Acts 15:1-2,22-29; Rev. 21:10-14,22-23; Psalm 67; John 14:23-29
In our lessons this morning we have two different versions of the city of Jerusalem. The first, from the Acts of the Apostles, is the historical, first century city in Judea. More specifically we hear about the first century Church in Jerusalem. Paul and Barnabas met together with the Apostles and Elders of that Church to deal with the problem of the Judaizers who were teaching that circumcision was necessary for salvation. This is known as the Council of Jerusalem and is the model for all subsequent Church councils. The most important thing about this is not the decision that was made, but how it was made – “Therefore we have unanimously resolved” and “It is the decision of the Holy Spirit, and ours, too” are the key phrases here. In the Gospel lesson from St. John Our Lord says, “The Paraclete, the Holy Spirit whom the Father will send in my name will instruct you in everything, and remind you of all that I told you.” In the Council of Jerusalem we see this in action, the leaders of the Church gather in prayer and discussion and come to a unanimous decision guided by the Holy Spirit. Whether, as in this case, certain aspects of the decision lapse over time is not relevant. The Holy Spirit guides the Church for today as well as for eternity. And the prevalence of blood sausages and the strangling of chickens in Christian cultures shows that not all conciliar decisions are good for all time.
The second version of the city of Jerusalem is the “Holy city seen of John”, the heavenly Jerusalem as a symbol of the fulfilled Kingdom of God. Whether, when we get there, it will sparkle like a diamond or, as related elsewhere, have golden streets and gates of pearl, I don’t know. St. John was trying to describe heavenly things with earthly language, what he had seen no tongue, or pen, could say, but he tried anyway. We don’t have to take these passages literally in order to believe that they are true. We do believe that the fully realized Kingdom of God is a wondrous place, where God gives light and its lamp is the Lamb. Where there is no mourning, or crying or pain, where we shall see God face to face and reign with Christ.
This heavenly Jerusalem will be our eternal home, so how do we get there? In our Gospel lesson Jesus says to the disciples, “Those who love me will keep my word, and my Father will love them, and we will come to them and make our home with them.” Eternity starts now, if we want to be with God forever, then we have to choose to be with him today. How do we love God and be true to Christ’s word? To answer that, first we have to know, What is love? We teach about this all of the time, and have for thirty years, because it is vitally important to our Christian vocation. Love is not what or how we feel, but what we do and how we act. We love God by loving those for whom Christ died, which is everybody. We love others by choosing to act, sometimes to our own detriment, in ways that lead them toward salvation. Jesus also said, “Whoever does not love me does not keep my words; and the word that you hear is not mine, but from the Father who sent me.” These words support St. Paul’s assertion that, “…without love I am a clanging bell, a clashing cymbal.” Sound and fury signifying nothing. We can talk a good line, know the Bible, know our faith, quote the Fathers, but if we do not act in love toward others and cherish them as they are cherished by God, then we are not Christ’s, and we have rejected the life and love of the Trinity.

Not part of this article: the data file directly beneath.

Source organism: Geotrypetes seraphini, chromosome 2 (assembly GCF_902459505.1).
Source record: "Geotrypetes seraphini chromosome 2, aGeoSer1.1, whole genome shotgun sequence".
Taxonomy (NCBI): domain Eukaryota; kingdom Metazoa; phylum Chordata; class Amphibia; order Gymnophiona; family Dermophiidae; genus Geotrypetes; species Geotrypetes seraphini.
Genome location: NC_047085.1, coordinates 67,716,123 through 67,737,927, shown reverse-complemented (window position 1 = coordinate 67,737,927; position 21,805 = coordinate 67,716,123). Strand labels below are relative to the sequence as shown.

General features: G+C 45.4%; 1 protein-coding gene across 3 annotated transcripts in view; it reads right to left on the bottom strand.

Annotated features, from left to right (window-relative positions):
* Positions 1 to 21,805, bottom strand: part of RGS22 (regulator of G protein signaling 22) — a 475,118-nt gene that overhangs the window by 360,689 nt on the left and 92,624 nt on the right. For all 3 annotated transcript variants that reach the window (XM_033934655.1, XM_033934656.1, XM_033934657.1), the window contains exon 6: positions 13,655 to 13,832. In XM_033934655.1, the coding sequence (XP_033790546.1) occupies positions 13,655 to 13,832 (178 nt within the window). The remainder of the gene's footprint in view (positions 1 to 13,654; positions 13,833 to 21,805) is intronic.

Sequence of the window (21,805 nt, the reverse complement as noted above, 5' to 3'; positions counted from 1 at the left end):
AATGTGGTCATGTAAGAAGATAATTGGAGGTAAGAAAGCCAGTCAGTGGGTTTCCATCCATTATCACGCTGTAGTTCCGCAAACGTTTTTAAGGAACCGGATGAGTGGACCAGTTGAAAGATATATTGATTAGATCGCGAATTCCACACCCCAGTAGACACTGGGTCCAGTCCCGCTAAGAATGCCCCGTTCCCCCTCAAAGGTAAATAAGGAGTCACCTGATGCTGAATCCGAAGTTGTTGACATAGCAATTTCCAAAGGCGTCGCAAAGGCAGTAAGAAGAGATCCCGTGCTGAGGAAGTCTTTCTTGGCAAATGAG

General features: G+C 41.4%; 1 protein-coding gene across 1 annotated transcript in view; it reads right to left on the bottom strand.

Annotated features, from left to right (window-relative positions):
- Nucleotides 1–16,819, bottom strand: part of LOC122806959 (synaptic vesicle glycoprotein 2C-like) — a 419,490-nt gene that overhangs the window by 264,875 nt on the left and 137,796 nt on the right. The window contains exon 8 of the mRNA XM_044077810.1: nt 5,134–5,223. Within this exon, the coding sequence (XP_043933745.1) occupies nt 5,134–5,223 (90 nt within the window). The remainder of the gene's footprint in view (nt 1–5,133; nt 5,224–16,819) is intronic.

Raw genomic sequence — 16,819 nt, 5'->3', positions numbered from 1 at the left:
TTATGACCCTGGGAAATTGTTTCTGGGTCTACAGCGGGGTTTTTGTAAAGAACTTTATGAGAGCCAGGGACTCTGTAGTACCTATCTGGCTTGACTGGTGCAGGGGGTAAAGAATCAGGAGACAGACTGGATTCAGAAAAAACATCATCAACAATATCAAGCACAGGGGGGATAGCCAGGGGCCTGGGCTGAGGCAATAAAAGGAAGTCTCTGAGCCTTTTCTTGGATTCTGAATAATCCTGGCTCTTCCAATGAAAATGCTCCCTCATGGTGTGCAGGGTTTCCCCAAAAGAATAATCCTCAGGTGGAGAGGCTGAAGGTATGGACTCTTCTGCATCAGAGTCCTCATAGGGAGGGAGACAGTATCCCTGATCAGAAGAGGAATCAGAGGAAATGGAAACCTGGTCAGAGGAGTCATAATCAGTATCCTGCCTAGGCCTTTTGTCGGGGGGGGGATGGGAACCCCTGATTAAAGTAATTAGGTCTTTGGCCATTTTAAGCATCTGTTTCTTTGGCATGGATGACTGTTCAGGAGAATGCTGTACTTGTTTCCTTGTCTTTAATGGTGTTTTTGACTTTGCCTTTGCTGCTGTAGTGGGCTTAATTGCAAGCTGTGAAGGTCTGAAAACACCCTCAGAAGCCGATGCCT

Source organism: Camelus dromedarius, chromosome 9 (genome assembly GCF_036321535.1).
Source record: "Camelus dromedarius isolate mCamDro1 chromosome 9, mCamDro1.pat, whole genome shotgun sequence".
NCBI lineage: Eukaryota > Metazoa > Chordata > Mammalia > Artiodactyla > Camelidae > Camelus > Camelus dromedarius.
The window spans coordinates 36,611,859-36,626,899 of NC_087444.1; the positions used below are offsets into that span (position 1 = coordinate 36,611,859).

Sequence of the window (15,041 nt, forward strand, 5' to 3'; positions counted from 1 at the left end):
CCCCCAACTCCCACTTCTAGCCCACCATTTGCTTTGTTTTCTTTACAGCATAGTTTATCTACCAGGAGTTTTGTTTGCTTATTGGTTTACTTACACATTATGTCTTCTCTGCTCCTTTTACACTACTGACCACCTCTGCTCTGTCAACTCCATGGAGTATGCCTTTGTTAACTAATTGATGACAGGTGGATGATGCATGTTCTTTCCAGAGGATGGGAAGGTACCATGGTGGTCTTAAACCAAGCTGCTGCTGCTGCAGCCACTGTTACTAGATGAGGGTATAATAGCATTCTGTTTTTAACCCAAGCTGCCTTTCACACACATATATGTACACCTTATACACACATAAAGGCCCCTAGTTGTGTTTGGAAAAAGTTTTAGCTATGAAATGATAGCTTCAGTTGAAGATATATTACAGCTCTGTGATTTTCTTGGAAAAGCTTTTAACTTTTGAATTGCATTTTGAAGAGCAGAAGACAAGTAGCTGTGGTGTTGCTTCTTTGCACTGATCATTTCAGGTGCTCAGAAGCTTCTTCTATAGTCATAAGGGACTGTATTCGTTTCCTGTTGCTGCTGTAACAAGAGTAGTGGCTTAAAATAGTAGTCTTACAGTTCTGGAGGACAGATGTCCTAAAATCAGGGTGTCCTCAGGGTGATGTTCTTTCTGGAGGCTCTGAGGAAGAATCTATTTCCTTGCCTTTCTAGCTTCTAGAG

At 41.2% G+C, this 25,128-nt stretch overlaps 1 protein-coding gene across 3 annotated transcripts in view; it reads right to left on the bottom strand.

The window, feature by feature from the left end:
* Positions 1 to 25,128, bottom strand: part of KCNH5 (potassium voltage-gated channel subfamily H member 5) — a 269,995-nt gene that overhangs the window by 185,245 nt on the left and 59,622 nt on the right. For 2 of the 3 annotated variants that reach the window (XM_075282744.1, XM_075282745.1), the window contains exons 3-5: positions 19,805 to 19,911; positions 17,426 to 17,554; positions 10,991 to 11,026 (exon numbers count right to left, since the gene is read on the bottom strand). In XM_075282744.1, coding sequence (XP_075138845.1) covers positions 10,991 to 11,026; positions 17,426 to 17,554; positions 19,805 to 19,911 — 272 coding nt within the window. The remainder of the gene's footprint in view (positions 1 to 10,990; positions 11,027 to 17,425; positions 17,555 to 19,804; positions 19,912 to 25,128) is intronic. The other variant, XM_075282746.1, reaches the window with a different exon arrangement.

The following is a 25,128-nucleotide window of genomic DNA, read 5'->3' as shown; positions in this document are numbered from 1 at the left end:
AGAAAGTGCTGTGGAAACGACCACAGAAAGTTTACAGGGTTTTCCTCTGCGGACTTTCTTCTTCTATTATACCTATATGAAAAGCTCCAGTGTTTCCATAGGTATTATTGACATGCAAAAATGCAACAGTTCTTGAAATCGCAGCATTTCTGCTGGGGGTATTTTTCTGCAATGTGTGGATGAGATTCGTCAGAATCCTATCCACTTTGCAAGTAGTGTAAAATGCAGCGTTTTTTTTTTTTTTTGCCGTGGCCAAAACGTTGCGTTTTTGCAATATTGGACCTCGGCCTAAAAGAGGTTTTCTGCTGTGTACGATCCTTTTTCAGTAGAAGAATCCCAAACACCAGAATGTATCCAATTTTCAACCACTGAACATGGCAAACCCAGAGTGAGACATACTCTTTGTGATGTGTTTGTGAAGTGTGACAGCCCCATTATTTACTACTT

Jesus goes on to say, “Peace I leave with you; my peace I give to you. I do not give to you as the world gives. Do not let your hearts be troubled, and do not let them be afraid.” In a homily several weeks ago, I spoke about the peace of Christ, and said then, and I repeat now, that the presence of the peace of Christ is the Kingdom of God. When we can live our life in Christ, with all that that means, and not let our hearts be troubled, and not be afraid. Then we are living in the Kingdom, we are living in God and God is living in us and we are loving as Christ loves.
For most of us, and that includes myself, this is a daily, hourly, struggle. We must choose and choose and choose again and again. But that is what we do, that is our Christian life; in every choice, decision, event, action, reaction we choose Christ, and we keep choosing until that day comes when we are chosen to go home with the Lord. And when we get there, we will realize that in our choosing we have been home with the Lord all along.
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